What’s All the Barking About?

There’s a knock at the door, your dog starts barking. The mailman walks by and your furry friend has to alert the neighborhood. Or maybe your pup greets you with a little “woof woof” when you return home. Just as humans, dogs have a voice, and whether barking, howling, or whining, they typically have their reasons for communicating with us.

Contrary to popular belief, dogs don’t bark just because they can; they are genuinely trying to tell us something, and if you pay close attention, you will even notice the difference in barks in certain situations, which can be a great way to understand the reason for the barking and whether it needs addressing.

General Reasons Dogs Bark Include:

The Meet and Greet Bark – When your dog wags her tail, body relaxed, while barking and maybe even whining, this is her way of greeting you or others.

The Seeking Attention Bark – Have you ever been engaged in conversation at the dinner table and your pup interrupts with a random bark as she sits at your feet? Well, she’s trying to get your attention. Whether it’s her vying for your affection, or wanting you to sneak her a bite, that bark is to get you to notice her.

The Social Bark – Everyone knows that when one dog barks, every dog in the neighborhood joins in, including yours.

The Playful Bark – When your pup gets excited, you may notice a higher pitch bark that sounds ‘happy’. This is common when dogs are playing with other dogs, or humans.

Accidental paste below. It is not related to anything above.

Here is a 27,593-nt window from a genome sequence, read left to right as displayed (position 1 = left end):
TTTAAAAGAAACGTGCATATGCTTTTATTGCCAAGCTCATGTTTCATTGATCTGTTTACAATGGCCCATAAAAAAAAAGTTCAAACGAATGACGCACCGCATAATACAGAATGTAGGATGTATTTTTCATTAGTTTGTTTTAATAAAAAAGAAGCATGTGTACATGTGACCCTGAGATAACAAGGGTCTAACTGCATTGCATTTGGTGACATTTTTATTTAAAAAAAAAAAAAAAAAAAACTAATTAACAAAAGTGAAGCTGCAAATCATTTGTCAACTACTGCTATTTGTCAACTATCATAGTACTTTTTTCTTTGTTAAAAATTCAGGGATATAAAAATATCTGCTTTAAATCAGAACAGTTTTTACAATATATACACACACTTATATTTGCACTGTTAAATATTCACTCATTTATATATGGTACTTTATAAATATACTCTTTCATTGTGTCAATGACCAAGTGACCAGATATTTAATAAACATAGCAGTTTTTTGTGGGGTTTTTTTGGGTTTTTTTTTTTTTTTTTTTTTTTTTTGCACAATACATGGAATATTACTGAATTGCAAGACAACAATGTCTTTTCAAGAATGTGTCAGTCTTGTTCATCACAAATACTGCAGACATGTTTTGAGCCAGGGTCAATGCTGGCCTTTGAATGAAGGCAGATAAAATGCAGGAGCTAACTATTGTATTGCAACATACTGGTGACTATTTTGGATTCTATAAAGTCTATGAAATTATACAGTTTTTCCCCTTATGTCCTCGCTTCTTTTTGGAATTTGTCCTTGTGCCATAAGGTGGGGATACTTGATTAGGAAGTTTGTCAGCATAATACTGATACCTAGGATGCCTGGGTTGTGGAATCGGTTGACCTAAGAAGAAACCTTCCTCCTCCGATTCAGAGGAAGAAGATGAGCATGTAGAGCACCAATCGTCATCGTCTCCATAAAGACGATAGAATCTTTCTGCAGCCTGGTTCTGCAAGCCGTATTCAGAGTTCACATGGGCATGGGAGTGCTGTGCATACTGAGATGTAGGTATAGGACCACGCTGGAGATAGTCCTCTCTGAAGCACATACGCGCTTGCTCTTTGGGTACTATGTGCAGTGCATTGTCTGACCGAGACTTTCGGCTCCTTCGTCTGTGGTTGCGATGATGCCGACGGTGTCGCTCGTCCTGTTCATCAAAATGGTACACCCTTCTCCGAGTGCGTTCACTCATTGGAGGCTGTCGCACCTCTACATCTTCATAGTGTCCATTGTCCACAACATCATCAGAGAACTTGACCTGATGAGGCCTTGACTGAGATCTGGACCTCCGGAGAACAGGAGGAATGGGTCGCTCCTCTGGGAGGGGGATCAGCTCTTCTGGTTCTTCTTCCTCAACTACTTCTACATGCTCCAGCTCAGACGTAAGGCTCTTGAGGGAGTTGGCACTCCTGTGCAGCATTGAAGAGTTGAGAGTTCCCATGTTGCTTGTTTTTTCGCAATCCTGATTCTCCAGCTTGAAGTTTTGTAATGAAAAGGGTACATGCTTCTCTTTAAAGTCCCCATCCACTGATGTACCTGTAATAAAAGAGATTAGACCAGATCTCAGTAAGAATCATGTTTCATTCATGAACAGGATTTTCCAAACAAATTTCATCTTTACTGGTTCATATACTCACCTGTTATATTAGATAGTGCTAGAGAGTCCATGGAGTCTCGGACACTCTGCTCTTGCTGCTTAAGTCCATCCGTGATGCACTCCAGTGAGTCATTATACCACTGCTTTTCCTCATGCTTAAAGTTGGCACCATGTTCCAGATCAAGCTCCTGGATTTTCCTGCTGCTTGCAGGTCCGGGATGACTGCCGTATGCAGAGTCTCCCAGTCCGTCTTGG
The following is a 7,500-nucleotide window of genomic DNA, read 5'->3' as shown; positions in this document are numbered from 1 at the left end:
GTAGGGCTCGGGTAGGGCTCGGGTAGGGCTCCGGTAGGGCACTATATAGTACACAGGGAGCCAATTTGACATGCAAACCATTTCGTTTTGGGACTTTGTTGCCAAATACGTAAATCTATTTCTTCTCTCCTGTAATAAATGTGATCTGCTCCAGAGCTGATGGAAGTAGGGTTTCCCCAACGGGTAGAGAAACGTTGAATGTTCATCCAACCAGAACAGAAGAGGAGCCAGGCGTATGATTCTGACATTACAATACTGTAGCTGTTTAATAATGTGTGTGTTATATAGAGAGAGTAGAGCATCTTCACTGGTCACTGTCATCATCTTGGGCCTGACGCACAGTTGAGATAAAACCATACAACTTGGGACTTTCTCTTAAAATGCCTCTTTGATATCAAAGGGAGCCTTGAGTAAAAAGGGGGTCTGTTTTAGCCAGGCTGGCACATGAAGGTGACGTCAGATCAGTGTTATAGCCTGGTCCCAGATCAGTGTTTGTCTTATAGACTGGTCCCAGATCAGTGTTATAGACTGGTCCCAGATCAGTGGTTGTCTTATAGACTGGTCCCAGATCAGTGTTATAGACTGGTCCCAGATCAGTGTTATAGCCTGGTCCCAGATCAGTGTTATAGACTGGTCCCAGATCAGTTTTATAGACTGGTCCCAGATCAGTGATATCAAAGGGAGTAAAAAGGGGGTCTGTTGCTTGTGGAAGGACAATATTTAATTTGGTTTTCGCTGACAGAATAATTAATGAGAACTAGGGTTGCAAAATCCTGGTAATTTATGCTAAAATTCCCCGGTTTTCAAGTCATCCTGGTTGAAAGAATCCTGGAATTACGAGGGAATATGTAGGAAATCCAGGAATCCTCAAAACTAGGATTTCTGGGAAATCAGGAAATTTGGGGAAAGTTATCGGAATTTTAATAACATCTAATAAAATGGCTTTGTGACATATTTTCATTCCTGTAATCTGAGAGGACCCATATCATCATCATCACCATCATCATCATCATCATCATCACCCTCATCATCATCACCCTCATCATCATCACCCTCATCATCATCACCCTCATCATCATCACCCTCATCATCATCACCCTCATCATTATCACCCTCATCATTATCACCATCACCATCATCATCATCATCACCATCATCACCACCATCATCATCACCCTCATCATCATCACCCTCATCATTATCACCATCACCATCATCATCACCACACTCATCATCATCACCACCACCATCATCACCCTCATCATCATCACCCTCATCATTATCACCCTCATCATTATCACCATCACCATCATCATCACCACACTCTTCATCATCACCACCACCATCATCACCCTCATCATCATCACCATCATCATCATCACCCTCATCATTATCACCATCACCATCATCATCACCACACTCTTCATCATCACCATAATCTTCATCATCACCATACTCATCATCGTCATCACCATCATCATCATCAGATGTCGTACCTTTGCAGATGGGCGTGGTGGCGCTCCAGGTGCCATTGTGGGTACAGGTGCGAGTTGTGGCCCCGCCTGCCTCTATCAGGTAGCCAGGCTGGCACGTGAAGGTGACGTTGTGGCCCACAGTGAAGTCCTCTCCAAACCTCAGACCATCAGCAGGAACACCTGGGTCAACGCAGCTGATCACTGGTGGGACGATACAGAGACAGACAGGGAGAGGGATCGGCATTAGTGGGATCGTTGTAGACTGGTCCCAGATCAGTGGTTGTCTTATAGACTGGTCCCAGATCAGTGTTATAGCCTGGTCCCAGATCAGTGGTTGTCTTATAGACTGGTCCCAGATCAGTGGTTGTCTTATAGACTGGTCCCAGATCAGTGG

The Frustrated or Bored Bark – This bark can be a little pathetic, yet annoying. It will likely be repetitive and typically indicates that your canine companion isn’t happy with her current situation. For example, if you have to confine your fur baby to a kennel, she might get frustrated and bark repetitively. It might also be a way of her telling you she’s bored or lonely, especially when confined.

The Alert Bark – Any little sound or glimpse of movement can prompt your four-legged friend to sound her alarm by barking loudly, and with authority. This type of bark isn’t restricted to the home, as it can occur wherever she might sense a threat.

The Territorial Bark – Canines are territorial, so when another animal or person approaches their property (and that includes you) the common response is to bark, and it’s usually excessive. This type of barking will be very similar to the alert bark. You can expect to see a stiffer body combined with a stern, loud bark that will most likely include growling.

Other causes of barking can include illness, injury, fear, phobias, or anxiety. If you’re concerned that any of these could be the reason for your fur baby’s barking habits, please talk to your veterinarian.

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